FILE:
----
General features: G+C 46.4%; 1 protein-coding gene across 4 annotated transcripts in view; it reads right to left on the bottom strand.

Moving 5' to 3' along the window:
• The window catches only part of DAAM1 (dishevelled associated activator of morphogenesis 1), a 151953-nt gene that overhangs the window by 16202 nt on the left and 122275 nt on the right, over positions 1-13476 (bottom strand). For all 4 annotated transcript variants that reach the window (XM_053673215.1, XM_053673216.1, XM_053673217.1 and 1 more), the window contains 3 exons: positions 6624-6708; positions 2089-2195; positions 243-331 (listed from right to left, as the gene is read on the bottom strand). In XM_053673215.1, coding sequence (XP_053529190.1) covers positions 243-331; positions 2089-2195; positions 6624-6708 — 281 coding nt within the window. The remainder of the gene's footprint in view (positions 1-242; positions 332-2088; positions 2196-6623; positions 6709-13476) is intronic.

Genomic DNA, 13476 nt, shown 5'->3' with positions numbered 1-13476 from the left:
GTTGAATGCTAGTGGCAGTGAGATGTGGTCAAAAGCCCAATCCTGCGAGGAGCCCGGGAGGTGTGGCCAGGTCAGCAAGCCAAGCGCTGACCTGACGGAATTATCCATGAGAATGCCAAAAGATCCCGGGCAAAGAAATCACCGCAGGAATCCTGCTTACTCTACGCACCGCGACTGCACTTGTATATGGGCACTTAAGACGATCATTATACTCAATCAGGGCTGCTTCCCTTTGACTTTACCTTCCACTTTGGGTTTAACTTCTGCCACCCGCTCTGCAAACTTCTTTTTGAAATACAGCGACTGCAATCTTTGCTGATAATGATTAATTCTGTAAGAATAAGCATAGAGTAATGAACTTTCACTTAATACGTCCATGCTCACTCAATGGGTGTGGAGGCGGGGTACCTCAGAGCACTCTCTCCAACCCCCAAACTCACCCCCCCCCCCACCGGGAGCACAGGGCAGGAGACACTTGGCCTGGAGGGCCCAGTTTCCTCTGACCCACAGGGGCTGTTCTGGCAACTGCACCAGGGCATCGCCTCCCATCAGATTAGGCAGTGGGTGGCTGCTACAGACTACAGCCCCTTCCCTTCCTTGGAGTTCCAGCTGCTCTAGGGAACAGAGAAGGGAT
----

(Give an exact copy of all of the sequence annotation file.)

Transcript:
General features: G+C 46.4%; 1 protein-coding gene across 4 annotated transcripts in view; it reads right to left on the bottom strand.

Moving 5' to 3' along the window:
• The window catches only part of DAAM1 (dishevelled associated activator of morphogenesis 1), a 151953-nt gene that overhangs the window by 16202 nt on the left and 122275 nt on the right, over positions 1-13476 (bottom strand). For all 4 annotated transcript variants that reach the window (XM_053673215.1, XM_053673216.1, XM_053673217.1 and 1 more), the window contains 3 exons: positions 6624-6708; positions 2089-2195; positions 243-331 (listed from right to left, as the gene is read on the bottom strand). In XM_053673215.1, coding sequence (XP_053529190.1) covers positions 243-331; positions 2089-2195; positions 6624-6708 — 281 coding nt within the window. The remainder of the gene's footprint in view (positions 1-242; positions 332-2088; positions 2196-6623; positions 6709-13476) is intronic.

Genomic DNA, 13476 nt, shown 5'->3' with positions numbered 1-13476 from the left:
GTTGAATGCTAGTGGCAGTGAGATGTGGTCAAAAGCCCAATCCTGCGAGGAGCCCGGGAGGTGTGGCCAGGTCAGCAAGCCAAGCGCTGACCTGACGGAATTATCCATGAGAATGCCAAAAGATCCCGGGCAAAGAAATCACCGCAGGAATCCTGCTTACTCTACGCACCGCGACTGCACTTGTATATGGGCACTTAAGACGATCATTATACTCAATCAGGGCTGCTTCCCTTTGACTTTACCTTCCACTTTGGGTTTAACTTCTGCCACCCGCTCTGCAAACTTCTTTTTGAAATACAGCGACTGCAATCTTTGCTGATAATGATTAATTCTGTAAGAATAAGCATAGAGTAATGAACTTTCACTTAATACGTCCATGCTCACTCAATGGGTGTGGAGGCGGGGTACCTCAGAGCACTCTCTCCAACCCCCAAACTCACCCCCCCCCCCACCGGGAGCACAGGGCAGGAGACACTTGGCCTGGAGGGCCCAGTTTCCTCTGACCCACAGGGGCTGTTCTGGCAACTGCACCAGGGCATCGCCTCCCATCAGATTAGGCAGTGGGTGGCTGCTACAGACTACAGCCCCTTCCCTTCCTTGGAGTTCCAGCTGCTCTAGGGAACAGAGAAGGGAT